Maritimes Scanning Site
The General Land Mobile Radiotelephone
and Exchange Area Radiotelephone Service (EARS)
and the introduction of Cell and PCS
Last updated July 31, 2008
© 2008, MARITIMES SCANNING SITE, all rights reserved
Today, everyone has a cell phone, usually described nowadays by the companies as "PCS". This means that a typical household has several telephone numbers, so no wonder we are running out of them! Cell phones have become a common fact of life since they were introduced commercially in North America in 1983, and suddenly it ceased to be unusual to be able to telephone someone from wherever you happened to be. In fact it now seems like an unforgivable nuisance to have no cell service or have a call drop.
But what was there before the cellular telephone? I can tell you that in or about 1983 I used my amateur radio transceiver to make what hams call a phone patch into the telephone system. I did this from my high school classroom in front of my class. Many of them were quite impressed when I got through on the radio to an absent student to ask how he was doing while out sick. Back then the idea of mobile communications was something that really only happened mostly in the military or with ships and airplanes. Not many private individuals had the capability to do what I did. I can tell you that my call was a pain to make. I had a portable transceiver that had to reach an amateur repeater located about 10 miles away and over a hill. I had to first access the repeater and then dial up the phone number, and push to talk and release to listen. The signal was readable but not great. And this was not a whole lot better than what the commercial systems were like. But then again hardly any private individual could do this. And was my class impressed! But all that changed in what seemed like an instant in history just a few months along from then.
Of course there had been mobile phone calls for a while. The first successful commercial mobile telephone service (MTS) began in 1946 in the USA, with 6 channels. This number of channels was later increased to 11 in the VHF band in the USA, and later to even more in Canada. Here in Canada the service was officially called the General Land Mobile Radiotelephone Service. The bulky tube-type transceiver in a vehicle would transmit on a 152 MHz frequency to a receiving tower connected to an operator. The operator would manually connect the mobile user to the landline telephone system. The operator and the person being contacted would have their side of the conversation sent out to the vehicle on a corresponding 157-158 MHz signal. This was not a repeater, but rather a duplex system, similar to what taxis still use today. At first everything was manual, and the mobile user had to push to talk.
By the time IMTS (Improved Mobile Telephone Service) came along in 1964, there was no need to push to talk, usually no need for an operator, and automatic selection of a clear channel. Not only that, the equipment had begun to be transistorized and therefore much less bulky.
But, speaking of clear channels, there weren't many. Just imagine a city of any size having just a maximum of 11 channels, each covering a radius of 50 km or more. This means that in that area only 11 conversations could be going on. It was very hard to get a free channel in anything but a rural area, and even there it was difficult as fewer channels were provided, for economic reasons. As time went on other channels in the UHF band and in the VHF low band were added but still there were not enough. For this reason, telephone companies (who ran the systems) were not able to take on all the potential subscribers. In 1976 New York City is said to have had only 545 MTS subscribers and over 3700 people on the waiting list! One effect of this channel shortage was that the companies could charge a great deal for the service, and in fact needed to, to cover equipment costs.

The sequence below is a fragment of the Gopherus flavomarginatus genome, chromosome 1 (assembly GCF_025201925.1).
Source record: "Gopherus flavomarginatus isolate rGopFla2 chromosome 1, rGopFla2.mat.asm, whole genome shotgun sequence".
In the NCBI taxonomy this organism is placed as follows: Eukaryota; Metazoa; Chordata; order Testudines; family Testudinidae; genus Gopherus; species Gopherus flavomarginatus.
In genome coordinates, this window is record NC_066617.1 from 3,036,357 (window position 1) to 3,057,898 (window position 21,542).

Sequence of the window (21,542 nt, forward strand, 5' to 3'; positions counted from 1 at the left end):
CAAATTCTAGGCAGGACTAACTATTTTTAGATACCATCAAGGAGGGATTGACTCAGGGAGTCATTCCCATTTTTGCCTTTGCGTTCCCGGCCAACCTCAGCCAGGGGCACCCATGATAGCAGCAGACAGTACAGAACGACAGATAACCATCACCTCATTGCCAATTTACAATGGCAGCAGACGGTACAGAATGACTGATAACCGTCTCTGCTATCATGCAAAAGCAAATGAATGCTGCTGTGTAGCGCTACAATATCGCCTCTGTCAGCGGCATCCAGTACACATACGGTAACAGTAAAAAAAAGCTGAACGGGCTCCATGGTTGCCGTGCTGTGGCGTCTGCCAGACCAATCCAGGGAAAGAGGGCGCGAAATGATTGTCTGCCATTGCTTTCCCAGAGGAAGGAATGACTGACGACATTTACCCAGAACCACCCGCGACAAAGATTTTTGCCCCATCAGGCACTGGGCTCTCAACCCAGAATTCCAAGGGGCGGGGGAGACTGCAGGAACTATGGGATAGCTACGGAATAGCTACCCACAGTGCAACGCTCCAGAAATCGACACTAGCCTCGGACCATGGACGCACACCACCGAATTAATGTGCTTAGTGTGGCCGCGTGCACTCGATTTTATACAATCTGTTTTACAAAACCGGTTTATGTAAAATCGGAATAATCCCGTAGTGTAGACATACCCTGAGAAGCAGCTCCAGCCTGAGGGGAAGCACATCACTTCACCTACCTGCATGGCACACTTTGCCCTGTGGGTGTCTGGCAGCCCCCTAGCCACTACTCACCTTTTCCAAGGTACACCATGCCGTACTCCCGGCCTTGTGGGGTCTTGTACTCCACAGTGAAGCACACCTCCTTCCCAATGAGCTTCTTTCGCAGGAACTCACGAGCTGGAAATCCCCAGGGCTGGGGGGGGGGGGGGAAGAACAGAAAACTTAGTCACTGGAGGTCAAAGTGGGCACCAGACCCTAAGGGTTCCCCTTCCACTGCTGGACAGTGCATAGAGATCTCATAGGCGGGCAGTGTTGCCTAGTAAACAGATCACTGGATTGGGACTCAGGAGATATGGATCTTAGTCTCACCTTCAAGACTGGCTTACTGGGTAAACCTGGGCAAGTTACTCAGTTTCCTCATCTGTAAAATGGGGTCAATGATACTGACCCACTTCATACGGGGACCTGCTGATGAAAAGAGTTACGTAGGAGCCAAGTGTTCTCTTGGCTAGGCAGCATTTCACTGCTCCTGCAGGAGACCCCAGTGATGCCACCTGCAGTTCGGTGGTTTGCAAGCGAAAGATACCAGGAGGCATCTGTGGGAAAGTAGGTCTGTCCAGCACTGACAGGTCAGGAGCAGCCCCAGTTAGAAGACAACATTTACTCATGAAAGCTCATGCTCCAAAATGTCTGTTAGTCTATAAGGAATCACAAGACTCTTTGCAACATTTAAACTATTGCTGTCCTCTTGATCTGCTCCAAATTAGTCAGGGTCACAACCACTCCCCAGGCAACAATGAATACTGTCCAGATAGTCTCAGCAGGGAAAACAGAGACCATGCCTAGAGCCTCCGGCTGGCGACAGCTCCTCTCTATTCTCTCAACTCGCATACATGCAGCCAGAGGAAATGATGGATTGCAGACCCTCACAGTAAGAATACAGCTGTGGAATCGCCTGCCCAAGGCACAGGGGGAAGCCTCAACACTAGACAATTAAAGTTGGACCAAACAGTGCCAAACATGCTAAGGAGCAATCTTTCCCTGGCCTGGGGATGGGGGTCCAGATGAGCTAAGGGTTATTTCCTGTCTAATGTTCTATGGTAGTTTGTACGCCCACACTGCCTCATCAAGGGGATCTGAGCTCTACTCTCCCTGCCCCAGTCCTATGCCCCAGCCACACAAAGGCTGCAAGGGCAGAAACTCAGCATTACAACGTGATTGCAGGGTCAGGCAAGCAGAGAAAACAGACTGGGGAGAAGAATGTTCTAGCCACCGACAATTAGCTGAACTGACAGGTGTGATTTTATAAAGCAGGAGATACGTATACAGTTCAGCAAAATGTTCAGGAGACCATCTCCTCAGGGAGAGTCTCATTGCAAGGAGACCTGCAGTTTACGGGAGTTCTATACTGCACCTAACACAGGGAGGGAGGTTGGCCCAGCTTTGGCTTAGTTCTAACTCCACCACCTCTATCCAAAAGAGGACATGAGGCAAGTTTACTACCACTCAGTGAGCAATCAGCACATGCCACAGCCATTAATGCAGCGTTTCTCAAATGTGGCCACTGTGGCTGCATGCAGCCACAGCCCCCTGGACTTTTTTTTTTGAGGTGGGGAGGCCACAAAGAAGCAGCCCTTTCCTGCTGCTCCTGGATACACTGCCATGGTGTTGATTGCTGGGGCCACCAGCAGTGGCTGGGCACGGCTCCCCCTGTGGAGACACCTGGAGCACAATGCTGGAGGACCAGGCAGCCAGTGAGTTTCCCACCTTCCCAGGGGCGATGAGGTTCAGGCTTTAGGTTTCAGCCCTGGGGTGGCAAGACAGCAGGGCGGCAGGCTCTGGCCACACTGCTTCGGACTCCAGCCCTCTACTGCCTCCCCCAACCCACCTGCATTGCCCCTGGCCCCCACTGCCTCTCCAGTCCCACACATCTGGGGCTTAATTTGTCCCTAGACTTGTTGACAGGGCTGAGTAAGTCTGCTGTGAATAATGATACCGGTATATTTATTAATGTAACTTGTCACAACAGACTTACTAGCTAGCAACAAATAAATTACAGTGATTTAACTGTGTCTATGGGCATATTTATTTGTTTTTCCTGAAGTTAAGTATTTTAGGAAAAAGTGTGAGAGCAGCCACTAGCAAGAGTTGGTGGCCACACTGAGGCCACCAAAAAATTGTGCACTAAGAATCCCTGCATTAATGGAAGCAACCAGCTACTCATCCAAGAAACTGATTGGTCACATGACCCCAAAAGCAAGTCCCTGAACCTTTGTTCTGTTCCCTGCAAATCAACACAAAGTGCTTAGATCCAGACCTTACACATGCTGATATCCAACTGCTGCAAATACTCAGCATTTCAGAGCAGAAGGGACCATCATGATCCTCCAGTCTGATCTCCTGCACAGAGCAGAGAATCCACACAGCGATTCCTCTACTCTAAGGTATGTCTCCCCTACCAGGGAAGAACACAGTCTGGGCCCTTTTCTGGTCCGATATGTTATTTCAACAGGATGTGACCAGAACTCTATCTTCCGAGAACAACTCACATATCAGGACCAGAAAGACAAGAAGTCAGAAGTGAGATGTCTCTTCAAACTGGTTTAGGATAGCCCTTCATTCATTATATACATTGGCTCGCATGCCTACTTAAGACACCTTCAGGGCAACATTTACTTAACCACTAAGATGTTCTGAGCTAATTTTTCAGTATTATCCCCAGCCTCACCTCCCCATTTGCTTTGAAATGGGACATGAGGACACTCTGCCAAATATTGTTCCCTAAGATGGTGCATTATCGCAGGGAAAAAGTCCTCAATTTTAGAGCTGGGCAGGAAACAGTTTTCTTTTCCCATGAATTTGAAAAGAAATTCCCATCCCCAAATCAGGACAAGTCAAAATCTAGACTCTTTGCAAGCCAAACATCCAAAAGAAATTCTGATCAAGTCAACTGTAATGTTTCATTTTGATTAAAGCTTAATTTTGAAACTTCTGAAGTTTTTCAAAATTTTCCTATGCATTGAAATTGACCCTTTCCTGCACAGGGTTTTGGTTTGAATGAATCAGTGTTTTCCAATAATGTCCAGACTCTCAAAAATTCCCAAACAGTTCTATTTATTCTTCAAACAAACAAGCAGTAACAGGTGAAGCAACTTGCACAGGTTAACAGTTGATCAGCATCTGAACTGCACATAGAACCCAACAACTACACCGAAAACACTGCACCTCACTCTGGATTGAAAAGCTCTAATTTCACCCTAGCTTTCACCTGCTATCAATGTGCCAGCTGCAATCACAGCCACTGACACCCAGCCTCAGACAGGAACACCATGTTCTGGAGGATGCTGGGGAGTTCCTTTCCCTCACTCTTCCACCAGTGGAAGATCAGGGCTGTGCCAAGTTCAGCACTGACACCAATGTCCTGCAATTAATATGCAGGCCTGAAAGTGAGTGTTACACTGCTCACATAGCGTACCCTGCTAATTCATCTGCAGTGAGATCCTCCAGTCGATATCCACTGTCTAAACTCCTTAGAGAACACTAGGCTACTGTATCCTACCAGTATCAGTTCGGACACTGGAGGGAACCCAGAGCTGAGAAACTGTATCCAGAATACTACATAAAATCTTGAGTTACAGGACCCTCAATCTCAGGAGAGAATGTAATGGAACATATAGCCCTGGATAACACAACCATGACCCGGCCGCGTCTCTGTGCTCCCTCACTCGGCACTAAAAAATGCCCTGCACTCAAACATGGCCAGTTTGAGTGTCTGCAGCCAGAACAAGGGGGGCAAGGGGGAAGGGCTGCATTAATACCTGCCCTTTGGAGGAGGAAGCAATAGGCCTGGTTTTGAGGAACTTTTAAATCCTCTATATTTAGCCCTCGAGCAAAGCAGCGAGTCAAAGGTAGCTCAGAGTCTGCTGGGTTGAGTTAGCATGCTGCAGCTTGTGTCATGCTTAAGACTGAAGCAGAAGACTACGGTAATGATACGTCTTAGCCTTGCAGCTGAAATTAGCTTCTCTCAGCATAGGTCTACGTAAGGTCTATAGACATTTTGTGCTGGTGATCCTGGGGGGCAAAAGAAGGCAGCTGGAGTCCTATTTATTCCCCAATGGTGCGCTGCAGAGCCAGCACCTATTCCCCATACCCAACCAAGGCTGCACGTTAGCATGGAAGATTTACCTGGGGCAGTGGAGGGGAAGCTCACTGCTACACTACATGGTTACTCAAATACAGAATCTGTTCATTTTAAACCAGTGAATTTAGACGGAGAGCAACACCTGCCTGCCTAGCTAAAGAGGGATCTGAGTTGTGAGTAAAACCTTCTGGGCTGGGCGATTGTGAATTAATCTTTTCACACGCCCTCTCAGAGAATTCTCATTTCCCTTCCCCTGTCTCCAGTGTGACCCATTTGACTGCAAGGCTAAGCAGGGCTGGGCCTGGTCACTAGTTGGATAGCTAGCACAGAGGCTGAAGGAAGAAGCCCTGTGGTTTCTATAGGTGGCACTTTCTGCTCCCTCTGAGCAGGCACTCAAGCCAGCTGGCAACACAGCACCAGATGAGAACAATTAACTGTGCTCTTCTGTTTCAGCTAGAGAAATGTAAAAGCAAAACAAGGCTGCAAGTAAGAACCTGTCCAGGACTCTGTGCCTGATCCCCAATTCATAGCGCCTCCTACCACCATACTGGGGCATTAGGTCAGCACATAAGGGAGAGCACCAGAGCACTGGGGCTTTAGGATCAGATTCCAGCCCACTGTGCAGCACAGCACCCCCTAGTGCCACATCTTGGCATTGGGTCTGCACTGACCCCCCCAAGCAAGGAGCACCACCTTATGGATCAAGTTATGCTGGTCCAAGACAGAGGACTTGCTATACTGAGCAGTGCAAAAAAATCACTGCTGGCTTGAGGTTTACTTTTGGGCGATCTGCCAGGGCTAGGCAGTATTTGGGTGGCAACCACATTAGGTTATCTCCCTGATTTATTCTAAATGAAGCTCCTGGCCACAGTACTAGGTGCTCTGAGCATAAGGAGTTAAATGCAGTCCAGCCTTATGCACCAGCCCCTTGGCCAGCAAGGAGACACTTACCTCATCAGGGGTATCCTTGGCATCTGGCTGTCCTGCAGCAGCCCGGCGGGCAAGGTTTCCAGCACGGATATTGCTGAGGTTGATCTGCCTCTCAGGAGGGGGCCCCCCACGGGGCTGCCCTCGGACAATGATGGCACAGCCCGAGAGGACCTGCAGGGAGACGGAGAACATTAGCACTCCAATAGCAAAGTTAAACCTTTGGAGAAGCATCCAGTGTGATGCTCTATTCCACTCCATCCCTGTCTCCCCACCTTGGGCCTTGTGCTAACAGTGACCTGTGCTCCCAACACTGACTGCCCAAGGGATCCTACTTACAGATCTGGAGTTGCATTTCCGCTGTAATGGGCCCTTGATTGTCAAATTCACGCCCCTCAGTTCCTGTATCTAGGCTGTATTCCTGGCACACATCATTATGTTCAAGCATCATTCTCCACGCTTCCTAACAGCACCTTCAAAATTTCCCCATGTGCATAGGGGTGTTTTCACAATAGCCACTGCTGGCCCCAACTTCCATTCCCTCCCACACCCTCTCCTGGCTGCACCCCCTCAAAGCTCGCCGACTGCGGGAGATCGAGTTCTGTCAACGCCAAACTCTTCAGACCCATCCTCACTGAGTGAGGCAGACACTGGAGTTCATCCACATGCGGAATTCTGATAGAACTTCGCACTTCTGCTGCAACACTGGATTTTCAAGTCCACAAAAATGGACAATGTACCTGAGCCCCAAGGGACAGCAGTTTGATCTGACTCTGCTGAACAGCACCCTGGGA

The standard 30 kHz spaced frequency pairs for MTS/IMTS as generally shown in American sources extend from 152.51 to 152.84 MHz; however three others that may have been only used in Canada are also shown. Following the basic 30 kHz channels are the later "interstitial" 15kHz channels. I have been unable to determine if these were used outside of Canada. The channel designations seem quite bizarre to me, with no reason for them ever having been encountered.
|Channel||Base Transmit||Mobile Transmit|
VHF High Band
Click here for a map of the Maritimes from around 1980 showing coverage areas. Channels are designated as in the preceding chart. Note that coverage was not complete; however it was likely usable beyond the zone edges shown.
Note that there was a separate system for dedicated users called the Community Repeater System. While the above system was on "public" channels and open to any subscriber, the Community Repeater System was built by the telephone company for the use of just a few business users within one area. One frequency was provided in an area and it was shared by a number of businesses who were separated only by the CTCSS tone used. Click here for a Nova Scotia map from around the same era as the MTS map linked above. There was a similar Community Repeater system geared towards fisherman, with at least four separate repeater towers in Southwest Nova Scotia, and perhaps others elsewhere in our region. I plan to show maps for this service when I can locate them!
In a British Columbia frequency directory from 1991 there were many of the above frequencies still listed. In addition it appeared that there may actually have been yet another subdivision of the spectrum with a 5 kHz spacing and designated by channel number. For example 152.825 (XY) is Channel 198. 152.83, not shown above, is Channel 199. 152.835 is Channel 200, and 152.84 (JW) is Channel 201. These in-between channels, such as 199 and 200 do not appear to have been in widespread use, if at all.
Along the way two other MTS bands were created as charted below; however I am not sure that these were utilized outside the United States, although they were allocated.